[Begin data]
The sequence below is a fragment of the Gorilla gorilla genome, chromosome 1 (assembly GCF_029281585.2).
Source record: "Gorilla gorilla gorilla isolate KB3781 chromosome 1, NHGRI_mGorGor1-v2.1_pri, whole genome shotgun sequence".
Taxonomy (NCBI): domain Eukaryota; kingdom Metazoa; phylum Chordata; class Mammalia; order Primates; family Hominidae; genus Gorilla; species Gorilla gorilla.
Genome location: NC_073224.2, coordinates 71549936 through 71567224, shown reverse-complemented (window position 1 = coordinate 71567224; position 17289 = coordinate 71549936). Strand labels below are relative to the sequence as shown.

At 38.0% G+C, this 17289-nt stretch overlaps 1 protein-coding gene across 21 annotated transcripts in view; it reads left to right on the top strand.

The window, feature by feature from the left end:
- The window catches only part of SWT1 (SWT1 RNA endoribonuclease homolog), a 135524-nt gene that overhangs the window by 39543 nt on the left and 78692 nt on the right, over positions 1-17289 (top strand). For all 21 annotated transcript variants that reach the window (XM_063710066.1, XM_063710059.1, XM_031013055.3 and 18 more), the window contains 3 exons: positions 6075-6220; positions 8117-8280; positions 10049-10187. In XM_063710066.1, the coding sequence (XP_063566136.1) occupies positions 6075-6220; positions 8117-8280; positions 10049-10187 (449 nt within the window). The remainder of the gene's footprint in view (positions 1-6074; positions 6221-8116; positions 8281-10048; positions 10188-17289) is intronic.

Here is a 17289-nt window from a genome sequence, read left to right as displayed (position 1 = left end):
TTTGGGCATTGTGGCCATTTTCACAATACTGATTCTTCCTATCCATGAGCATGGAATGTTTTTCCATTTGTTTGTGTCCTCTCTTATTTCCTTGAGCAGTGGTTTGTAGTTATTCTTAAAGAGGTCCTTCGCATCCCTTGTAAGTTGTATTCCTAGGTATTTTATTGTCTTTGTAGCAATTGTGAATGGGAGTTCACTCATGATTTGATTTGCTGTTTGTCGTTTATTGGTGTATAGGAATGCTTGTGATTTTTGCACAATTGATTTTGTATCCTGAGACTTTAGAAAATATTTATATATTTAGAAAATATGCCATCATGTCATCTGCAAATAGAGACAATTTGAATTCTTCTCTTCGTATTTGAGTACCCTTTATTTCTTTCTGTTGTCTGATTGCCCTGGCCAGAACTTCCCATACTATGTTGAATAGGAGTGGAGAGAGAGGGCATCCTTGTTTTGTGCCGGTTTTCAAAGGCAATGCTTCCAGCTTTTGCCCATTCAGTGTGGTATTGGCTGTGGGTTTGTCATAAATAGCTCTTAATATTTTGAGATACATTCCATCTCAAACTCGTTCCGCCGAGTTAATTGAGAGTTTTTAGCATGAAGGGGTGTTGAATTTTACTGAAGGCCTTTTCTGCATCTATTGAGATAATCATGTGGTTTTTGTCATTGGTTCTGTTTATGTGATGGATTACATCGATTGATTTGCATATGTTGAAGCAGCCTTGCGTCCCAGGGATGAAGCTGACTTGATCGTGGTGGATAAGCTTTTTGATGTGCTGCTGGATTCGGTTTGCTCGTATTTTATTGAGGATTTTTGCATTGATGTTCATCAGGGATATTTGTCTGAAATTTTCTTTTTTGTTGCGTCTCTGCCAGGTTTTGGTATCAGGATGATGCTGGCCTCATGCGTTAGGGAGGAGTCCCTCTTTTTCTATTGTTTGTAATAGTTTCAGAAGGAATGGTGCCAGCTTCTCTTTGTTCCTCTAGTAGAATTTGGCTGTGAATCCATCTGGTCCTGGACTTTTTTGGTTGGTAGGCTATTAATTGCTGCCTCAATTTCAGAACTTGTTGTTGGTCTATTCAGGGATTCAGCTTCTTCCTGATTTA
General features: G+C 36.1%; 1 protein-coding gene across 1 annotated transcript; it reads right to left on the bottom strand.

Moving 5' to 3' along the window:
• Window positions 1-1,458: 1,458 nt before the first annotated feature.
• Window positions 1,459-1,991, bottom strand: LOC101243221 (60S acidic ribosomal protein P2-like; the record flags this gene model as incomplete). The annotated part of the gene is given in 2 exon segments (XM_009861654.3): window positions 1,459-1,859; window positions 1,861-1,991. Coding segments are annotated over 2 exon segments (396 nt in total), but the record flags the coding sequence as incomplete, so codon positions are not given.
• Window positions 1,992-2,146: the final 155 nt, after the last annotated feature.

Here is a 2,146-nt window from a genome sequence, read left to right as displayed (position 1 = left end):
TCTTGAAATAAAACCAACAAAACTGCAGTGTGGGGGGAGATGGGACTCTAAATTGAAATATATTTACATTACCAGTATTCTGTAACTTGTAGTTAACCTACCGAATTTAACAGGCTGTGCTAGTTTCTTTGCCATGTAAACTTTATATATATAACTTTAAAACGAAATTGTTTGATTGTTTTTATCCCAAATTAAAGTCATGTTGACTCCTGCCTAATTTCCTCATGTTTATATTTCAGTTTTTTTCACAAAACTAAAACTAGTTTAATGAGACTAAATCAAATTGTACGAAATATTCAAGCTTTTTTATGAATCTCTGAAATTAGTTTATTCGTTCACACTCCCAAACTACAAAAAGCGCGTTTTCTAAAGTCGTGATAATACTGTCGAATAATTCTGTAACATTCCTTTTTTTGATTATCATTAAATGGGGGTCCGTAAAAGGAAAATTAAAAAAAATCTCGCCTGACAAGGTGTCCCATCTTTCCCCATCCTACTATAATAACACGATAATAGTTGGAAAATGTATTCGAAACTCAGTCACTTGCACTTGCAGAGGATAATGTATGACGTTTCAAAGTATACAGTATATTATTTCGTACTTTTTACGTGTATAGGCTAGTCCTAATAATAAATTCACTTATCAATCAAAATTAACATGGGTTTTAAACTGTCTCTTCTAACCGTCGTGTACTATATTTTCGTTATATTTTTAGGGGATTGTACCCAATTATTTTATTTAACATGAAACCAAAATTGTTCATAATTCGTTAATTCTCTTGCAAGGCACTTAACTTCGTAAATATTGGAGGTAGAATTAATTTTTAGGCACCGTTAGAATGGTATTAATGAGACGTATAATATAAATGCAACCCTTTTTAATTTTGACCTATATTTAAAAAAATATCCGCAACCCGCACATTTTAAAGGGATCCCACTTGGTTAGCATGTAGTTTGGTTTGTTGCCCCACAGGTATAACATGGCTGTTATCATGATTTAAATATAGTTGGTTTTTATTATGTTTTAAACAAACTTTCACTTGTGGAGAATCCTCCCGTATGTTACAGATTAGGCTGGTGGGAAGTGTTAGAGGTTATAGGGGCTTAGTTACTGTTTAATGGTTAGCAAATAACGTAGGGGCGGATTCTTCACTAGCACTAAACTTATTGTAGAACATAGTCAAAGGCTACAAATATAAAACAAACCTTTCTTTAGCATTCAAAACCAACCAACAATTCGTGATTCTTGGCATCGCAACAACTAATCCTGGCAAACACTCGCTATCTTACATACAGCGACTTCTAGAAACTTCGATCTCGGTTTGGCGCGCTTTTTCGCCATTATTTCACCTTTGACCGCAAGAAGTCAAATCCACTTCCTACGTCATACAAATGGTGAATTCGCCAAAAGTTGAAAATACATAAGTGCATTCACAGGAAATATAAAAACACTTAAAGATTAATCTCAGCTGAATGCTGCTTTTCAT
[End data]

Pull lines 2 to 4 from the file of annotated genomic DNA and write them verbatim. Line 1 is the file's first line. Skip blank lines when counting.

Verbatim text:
Source record: "Gorilla gorilla gorilla isolate KB3781 chromosome 1, NHGRI_mGorGor1-v2.1_pri, whole genome shotgun sequence".
Taxonomy (NCBI): domain Eukaryota; kingdom Metazoa; phylum Chordata; class Mammalia; order Primates; family Hominidae; genus Gorilla; species Gorilla gorilla.
Genome location: NC_073224.2, coordinates 71549936 through 71567224, shown reverse-complemented (window position 1 = coordinate 71567224; position 17289 = coordinate 71549936). Strand labels below are relative to the sequence as shown.